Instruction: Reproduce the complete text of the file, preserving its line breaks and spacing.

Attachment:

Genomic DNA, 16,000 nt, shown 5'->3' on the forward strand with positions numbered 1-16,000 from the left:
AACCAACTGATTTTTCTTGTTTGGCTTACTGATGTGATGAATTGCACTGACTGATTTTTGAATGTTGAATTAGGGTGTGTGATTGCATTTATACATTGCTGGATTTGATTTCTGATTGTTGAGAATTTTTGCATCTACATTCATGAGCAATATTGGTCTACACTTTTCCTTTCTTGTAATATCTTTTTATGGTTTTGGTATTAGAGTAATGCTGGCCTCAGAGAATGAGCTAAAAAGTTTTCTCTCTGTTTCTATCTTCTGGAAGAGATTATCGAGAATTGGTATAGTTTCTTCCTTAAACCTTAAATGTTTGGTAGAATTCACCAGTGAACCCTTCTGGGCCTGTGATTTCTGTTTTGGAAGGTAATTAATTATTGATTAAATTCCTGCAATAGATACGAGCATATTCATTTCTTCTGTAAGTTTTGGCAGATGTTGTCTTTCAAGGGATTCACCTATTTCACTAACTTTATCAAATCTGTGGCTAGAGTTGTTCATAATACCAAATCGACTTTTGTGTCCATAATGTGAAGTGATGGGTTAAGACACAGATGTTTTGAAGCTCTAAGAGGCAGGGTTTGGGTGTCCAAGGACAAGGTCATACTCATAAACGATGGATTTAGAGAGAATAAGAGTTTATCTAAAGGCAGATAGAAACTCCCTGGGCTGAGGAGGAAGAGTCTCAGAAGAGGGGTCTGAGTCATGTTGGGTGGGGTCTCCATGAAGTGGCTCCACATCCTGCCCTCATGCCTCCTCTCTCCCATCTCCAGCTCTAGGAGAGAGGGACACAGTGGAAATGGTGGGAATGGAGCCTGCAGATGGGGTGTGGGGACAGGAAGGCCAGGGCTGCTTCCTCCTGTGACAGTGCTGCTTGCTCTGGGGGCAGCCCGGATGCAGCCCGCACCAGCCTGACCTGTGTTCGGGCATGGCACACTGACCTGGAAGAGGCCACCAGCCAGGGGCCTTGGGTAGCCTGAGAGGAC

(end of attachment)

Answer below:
Genomic DNA, 16,000 nt, shown 5'->3' on the forward strand with positions numbered 1-16,000 from the left:
AACCAACTGATTTTTCTTGTTTGGCTTACTGATGTGATGAATTGCACTGACTGATTTTTGAATGTTGAATTAGGGTGTGTGATTGCATTTATACATTGCTGGATTTGATTTCTGATTGTTGAGAATTTTTGCATCTACATTCATGAGCAATATTGGTCTACACTTTTCCTTTCTTGTAATATCTTTTTATGGTTTTGGTATTAGAGTAATGCTGGCCTCAGAGAATGAGCTAAAAAGTTTTCTCTCTGTTTCTATCTTCTGGAAGAGATTATCGAGAATTGGTATAGTTTCTTCCTTAAACCTTAAATGTTTGGTAGAATTCACCAGTGAACCCTTCTGGGCCTGTGATTTCTGTTTTGGAAGGTAATTAATTATTGATTAAATTCCTGCAATAGATACGAGCATATTCATTTCTTCTGTAAGTTTTGGCAGATGTTGTCTTTCAAGGGATTCACCTATTTCACTAACTTTATCAAATCTGTGGCTAGAGTTGTTCATAATACCAAATCGACTTTTGTGTCCATAATGTGAAGTGATGGGTTAAGACACAGATGTTTTGAAGCTCTAAGAGGCAGGGTTTGGGTGTCCAAGGACAAGGTCATACTCATAAACGATGGATTTAGAGAGAATAAGAGTTTATCTAAAGGCAGATAGAAACTCCCTGGGCTGAGGAGGAAGAGTCTCAGAAGAGGGGTCTGAGTCATGTTGGGTGGGGTCTCCATGAAGTGGCTCCACATCCTGCCCTCATGCCTCCTCTCTCCCATCTCCAGCTCTAGGAGAGAGGGACACAGTGGAAATGGTGGGAATGGAGCCTGCAGATGGGGTGTGGGGACAGGAAGGCCAGGGCTGCTTCCTCCTGTGACAGTGCTGCTTGCTCTGGGGGCAGCCCGGATGCAGCCCGCACCAGCCTGACCTGTGTTCGGGCATGGCACACTGACCTGGAAGAGGCCACCAGCCAGGGGCCTTGGGTAGCCTGAGAGGAC